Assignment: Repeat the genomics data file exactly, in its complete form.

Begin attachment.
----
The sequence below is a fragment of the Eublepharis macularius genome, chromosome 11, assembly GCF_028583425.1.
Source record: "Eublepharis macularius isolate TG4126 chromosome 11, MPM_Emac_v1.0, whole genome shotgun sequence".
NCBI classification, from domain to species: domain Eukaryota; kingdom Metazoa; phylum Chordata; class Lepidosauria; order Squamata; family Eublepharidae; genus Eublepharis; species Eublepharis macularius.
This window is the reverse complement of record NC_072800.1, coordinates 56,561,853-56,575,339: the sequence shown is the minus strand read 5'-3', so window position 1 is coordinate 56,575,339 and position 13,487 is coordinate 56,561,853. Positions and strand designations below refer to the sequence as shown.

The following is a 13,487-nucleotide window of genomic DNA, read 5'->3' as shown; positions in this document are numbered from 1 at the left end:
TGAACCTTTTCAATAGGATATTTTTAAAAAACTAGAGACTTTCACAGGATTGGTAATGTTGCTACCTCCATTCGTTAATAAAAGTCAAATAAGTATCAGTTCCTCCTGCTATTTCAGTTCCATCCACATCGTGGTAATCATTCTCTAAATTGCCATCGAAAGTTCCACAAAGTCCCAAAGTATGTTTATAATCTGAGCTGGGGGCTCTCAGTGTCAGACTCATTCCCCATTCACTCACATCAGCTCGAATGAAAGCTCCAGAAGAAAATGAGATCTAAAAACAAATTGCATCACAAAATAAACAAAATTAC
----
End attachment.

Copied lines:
The sequence below is a fragment of the Eublepharis macularius genome, chromosome 11, assembly GCF_028583425.1.
Source record: "Eublepharis macularius isolate TG4126 chromosome 11, MPM_Emac_v1.0, whole genome shotgun sequence".
NCBI classification, from domain to species: domain Eukaryota; kingdom Metazoa; phylum Chordata; class Lepidosauria; order Squamata; family Eublepharidae; genus Eublepharis; species Eublepharis macularius.
This window is the reverse complement of record NC_072800.1, coordinates 56,561,853-56,575,339: the sequence shown is the minus strand read 5'-3', so window position 1 is coordinate 56,575,339 and position 13,487 is coordinate 56,561,853. Positions and strand designations below refer to the sequence as shown.

The following is a 13,487-nucleotide window of genomic DNA, read 5'->3' as shown; positions in this document are numbered from 1 at the left end:
TGAACCTTTTCAATAGGATATTTTTAAAAAACTAGAGACTTTCACAGGATTGGTAATGTTGCTACCTCCATTCGTTAATAAAAGTCAAATAAGTATCAGTTCCTCCTGCTATTTCAGTTCCATCCACATCGTGGTAATCATTCTCTAAATTGCCATCGAAAGTTCCACAAAGTCCCAAAGTATGTTTATAATCTGAGCTGGGGGCTCTCAGTGTCAGACTCATTCCCCATTCACTCACATCAGCTCGAATGAAAGCTCCAGAAGAAAATGAGATCTAAAAACAAATTGCATCACAAAATAAACAAAATTAC